# Scale

## vibrations, strings, makes, string, notes, feet and time

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Instead of speaking of the lengths of the strings, we may pass to the relative numbers of vibrations in a second, which are inversely as the lengths. Thus, two strings of ten and seven feet, stretched by the same weight, vibrate so that the one of ten feet makes seven vibrations while that of seven feet makes ten.

We now proceed to consider the most simple combinations; and first, that of two to one. Let the second string be half the first, or make two vibrations while the first makes one there is then not only a joint effect which is agreeable, but a peculiar sameness of the two notes, insomuch that two instruments made to play together in such manner that the notes of the second shall always be of twice as many vibrations as the simultaneous notes of the first, would be universally admitted to be playing the same air, with no more difference than of that sort which is heard when a man and a boy attempt to sing the same air together. This perfect sameness, for so it will be called, though the two instruments never sonnd the same tone together, admits of no explanation; for though the ratio of the simultaneous vibrations is the simplest possible (two to one), there is no perceptible reason why, because simple ratios generally give harmonious com binations, the most simple of all should produce an absolute feeling of identity of character in the two tones. To this circumstance however we owe the most material simplification of the musical scale ; for let it be settled, for instance, what strings give agreeable notes between those of 20 and 10 feet long, and division by two will give all the strings which can be admitted between those of 10 and 5 feet ; thus, if it be proper to admit a string of eight feet in the former set, one of four feet must also take its place In the latter.

Again, it is observed that the relative effect of two tones is always the mime as those of other two, when the numbers of vibrations made in a given time in the first pair are in the same proportion as the corre sponding numbers in the second pair. Thus, suppose that in a given time the numbers of vibrations made by four strings are 12, 18, 40, and 60. Then, since we see that 12 : 18 : : 40 : CO or .14 =13 we may say that, according as the first and second sounded together are pleasant or unpleasant, so aro the third and fourth; also if an air beginning on the first string require an immediate transition to the second, then the same air begun on the third string will require an Immediate transition to the fourth.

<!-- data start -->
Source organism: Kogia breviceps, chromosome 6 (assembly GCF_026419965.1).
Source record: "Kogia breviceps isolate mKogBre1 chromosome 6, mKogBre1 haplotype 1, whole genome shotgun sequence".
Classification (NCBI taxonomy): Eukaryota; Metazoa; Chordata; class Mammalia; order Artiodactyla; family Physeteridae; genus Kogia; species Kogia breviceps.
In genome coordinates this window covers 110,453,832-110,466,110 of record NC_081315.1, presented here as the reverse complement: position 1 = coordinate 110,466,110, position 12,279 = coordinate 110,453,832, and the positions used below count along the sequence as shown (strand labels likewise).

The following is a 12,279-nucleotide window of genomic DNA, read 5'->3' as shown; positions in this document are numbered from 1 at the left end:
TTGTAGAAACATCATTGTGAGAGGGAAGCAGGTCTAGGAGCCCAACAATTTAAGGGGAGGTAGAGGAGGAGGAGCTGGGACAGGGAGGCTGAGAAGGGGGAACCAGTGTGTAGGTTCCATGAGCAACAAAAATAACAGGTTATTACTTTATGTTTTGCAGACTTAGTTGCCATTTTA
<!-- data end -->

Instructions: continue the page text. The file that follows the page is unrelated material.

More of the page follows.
A musical interval, then, is given when the fraction which expresses the proportion of the vibrations of its two notes in a given time is given. By the interval 1 we mean that of two notes, the higher of which makes three vibrations while the lower makes two. Thus, if 18, 23, and 30 be the numbers of vibrations made by three strings in the same time, and we wish to find a fourth note which is as much above the third as the second is above the first, we must not make a string of 35 vibrations in the same time (as the beginner might do), that is, not one of 90+23-18, but one of 30 x IL or 381 vibrations in the mane time.

Let us now take a string, and call the note sounded by it C, and let the string of twice as many vibrations (or half its length) have the game name, with a difference (for the reason above given); call it C'. Let us now seek for the simplest fractions which lie between 1 and 2. Take the numbers up to 6 (the ear does not so well agree with 7 and all higher prime numbers, why of course cannot be told, but situ. plicity must end somewhere, and, by the conetitntion of the ear, ratios in which 7 and higher primes occur are not agreeable), and form every fraction out of them which lies between 1 and 2 ; we have then Put these clown, with 1 and 2, in order of magnitude, and we have h 4 4 2 Take such a set of strings that while the first makes one vibration the second makes g of a vibration, the third 4 of a vibration, and so on up to the last, which makes 2 vibrations; or take a set of strings equally stretched, of which the length of the first being 1, that of the second is 1, &c., and of the last Every one of the notes thus duced will be agreeable when sounded with the first, and if the first sonnd C, the musician will have the following part of the scale before him in its meet natural form : Them intervals have the following names; why, will presently be seen, minor third. 4fifth.

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